Web Performance: When millisecond resolution just isn’t enough

Sometimes measuring time in millisecond resolution just isn’t accurate enough. Together with industry and community leaders, the W3C Web Performance working group has worked to solve this problem by standardizing the High Resolution Time specification. As of this week, this specification has been published as a Proposed Recommendation (PR) and is widely adopted in modern browsers. Take a look at the What Time is it? test drive demo to see how this API works.

This specification has gone from just an idea to PR in eight short months. The PR stage of standardization is the final step before a Web standard becomes an official W3C Recommendation. Additionally, this interface has been broadly adopted in browsers, including full support in Internet Explorer 10 and Firefox 15, and supported with a prefix in Chrome 22. This is a great example of what’s possible when the industry and community come together through the W3C.

So why aren’t milliseconds good enough? Time has long been measured in the Web platform using some form of the JavaScript Date object, whether it is through the Date.now() method or the DOMTimeStamp type. The Date object represents a time value as time in milliseconds since 01 January, 1970 UTC. For most practical purposes, this definition of time has been sufficient to represent any instant to within 285,616 years from 01 January, 1970 UTC.

For example, at the time of writing this blog, my Date.now() time value from my IE10 Developer Tools Console was 1350509874902. This thirteen digit number represents the number of milliseconds from the origin of this time base, 01 January, 1970. That time corresponds to 17 Oct 2012 21:37:54 UTC.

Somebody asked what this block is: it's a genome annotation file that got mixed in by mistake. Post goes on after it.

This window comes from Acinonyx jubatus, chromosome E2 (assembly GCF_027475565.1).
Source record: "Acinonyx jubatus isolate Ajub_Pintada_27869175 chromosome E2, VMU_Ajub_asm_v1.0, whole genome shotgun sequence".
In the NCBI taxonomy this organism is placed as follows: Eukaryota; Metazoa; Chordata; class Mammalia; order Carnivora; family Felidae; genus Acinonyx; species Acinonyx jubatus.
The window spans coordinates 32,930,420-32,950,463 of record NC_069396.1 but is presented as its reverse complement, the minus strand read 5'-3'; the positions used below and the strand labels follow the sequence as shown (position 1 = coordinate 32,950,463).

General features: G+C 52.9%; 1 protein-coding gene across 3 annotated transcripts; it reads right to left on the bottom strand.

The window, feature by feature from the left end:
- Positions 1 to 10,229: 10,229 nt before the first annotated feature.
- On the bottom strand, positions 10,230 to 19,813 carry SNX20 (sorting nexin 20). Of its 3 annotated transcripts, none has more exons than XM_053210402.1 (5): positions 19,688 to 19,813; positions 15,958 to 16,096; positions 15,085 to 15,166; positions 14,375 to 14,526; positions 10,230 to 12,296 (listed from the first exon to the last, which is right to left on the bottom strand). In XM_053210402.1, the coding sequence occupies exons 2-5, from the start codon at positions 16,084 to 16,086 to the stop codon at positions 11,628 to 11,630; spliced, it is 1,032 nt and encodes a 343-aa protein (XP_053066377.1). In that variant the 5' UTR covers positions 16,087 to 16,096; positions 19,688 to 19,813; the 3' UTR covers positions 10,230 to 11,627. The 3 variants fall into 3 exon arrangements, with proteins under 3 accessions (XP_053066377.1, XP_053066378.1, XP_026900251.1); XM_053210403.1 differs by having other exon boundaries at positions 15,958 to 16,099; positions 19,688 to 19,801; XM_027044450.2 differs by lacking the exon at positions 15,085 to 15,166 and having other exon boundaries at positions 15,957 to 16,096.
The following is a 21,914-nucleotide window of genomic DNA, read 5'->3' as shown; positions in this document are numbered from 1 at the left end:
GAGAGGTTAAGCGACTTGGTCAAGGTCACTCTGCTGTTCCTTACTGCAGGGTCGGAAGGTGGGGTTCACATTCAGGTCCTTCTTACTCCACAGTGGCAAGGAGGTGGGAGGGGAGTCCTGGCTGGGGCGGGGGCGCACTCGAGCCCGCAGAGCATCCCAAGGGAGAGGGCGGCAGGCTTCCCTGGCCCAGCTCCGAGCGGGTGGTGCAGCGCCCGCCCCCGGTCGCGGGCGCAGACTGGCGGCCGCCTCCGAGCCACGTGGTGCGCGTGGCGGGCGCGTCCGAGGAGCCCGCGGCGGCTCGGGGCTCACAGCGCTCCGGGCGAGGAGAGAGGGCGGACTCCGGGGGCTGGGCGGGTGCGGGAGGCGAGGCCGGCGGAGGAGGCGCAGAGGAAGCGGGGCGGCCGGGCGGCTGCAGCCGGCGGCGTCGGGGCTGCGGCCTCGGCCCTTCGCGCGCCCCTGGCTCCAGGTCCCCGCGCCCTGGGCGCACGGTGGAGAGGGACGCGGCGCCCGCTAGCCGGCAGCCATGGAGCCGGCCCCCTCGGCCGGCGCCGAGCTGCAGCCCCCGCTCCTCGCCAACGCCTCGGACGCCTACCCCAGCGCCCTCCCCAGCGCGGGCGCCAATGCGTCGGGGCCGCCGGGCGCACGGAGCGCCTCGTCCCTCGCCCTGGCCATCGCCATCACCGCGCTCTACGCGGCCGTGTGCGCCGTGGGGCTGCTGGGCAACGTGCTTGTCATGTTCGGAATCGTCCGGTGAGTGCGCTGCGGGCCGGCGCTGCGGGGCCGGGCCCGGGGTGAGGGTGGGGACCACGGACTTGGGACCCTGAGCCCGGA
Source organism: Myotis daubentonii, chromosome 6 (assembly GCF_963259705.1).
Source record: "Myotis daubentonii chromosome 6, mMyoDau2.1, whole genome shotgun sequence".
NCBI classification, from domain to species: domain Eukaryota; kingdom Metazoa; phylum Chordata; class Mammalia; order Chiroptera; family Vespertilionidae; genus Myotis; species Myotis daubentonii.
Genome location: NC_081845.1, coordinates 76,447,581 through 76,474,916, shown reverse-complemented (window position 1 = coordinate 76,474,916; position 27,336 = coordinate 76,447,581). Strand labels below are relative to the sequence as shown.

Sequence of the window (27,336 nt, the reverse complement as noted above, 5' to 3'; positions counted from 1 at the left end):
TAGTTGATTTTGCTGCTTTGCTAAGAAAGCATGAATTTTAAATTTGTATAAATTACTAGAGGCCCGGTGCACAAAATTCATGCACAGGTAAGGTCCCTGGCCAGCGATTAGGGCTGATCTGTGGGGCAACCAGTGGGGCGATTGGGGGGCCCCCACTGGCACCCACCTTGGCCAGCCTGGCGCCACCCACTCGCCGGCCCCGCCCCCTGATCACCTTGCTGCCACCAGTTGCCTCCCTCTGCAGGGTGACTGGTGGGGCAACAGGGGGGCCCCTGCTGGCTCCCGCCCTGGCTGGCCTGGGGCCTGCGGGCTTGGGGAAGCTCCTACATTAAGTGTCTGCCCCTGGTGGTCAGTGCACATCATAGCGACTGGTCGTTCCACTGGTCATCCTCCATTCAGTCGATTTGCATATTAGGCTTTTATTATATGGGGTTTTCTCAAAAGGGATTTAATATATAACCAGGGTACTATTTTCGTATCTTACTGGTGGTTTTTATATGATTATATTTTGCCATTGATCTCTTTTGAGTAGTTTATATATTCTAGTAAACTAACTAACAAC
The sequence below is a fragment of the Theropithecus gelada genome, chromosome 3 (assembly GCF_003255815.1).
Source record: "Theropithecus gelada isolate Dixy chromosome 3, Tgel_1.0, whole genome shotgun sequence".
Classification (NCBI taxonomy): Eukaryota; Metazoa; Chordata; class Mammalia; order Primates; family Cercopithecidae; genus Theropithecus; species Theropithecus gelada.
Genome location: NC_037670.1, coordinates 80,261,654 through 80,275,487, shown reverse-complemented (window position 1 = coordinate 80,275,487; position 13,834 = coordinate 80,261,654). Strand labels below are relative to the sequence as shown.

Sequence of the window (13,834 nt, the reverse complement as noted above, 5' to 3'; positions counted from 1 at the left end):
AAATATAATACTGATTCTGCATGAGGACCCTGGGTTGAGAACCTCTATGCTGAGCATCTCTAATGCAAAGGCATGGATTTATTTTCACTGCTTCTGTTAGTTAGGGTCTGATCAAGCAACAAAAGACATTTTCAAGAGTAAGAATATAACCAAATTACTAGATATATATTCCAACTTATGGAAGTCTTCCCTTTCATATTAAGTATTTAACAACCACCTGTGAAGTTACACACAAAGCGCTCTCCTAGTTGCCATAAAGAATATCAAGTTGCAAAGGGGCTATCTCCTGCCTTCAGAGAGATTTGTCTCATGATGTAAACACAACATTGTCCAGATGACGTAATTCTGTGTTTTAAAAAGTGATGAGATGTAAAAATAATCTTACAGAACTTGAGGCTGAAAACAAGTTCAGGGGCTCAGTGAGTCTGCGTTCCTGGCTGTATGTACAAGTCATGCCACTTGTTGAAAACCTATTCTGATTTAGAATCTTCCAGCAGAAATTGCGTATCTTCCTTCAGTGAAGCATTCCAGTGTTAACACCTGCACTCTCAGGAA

Though this definition will continue to be genuinely useful for determining the current calendar time, there are some cases where this definition is not sufficient. For example, it is useful for developers to determine if their animation is running smoothly at 60 frames per second (one frame painted every 16.667 milliseconds). Using the simple method of calculating the instantaneous FPS by measuring when the frame drawing callback was last made, one can only determine FPS to 58.8 FPS (1/17) or 62.5 FPS (1/16).

Similarly, sub-millisecond resolution is also desirable when accurately measuring elapsed time (e.g., using the Navigation Timing, Resource Timing and User Timing APIs to instrument your network and script timing) or when attempting to synchronize animation scenes or audio with animation.

To solve this issue, the High Resolution Time specification defines a new time base with at least microsecond resolution (one thousandth of a millisecond). To reduce the number of bits used to represent this number and to increase readability, instead of measuring time from 01 January, 1970 UTC, this new time base measures time from the beginning of navigation of the document, performance.timing.navigationStart.

The specification defines performance.now() as the analogous method to Date.now() for determining the current time in high resolution. The DOMHighResTimeStamp is the analogous type to DOMTimeStamp that defines the high resolution time value.

For example, looking at the current time using performance.now() and Date.now() in the IE10 Developer Tools Console at the time of writing this blog, I see the following two values:

performance.now():           196.304879519774
Date.now():        1350509874902

Even though both of these time values represent the same instance in time, they are being measured from a different origin. The performance.now() time value definitely feels more readable.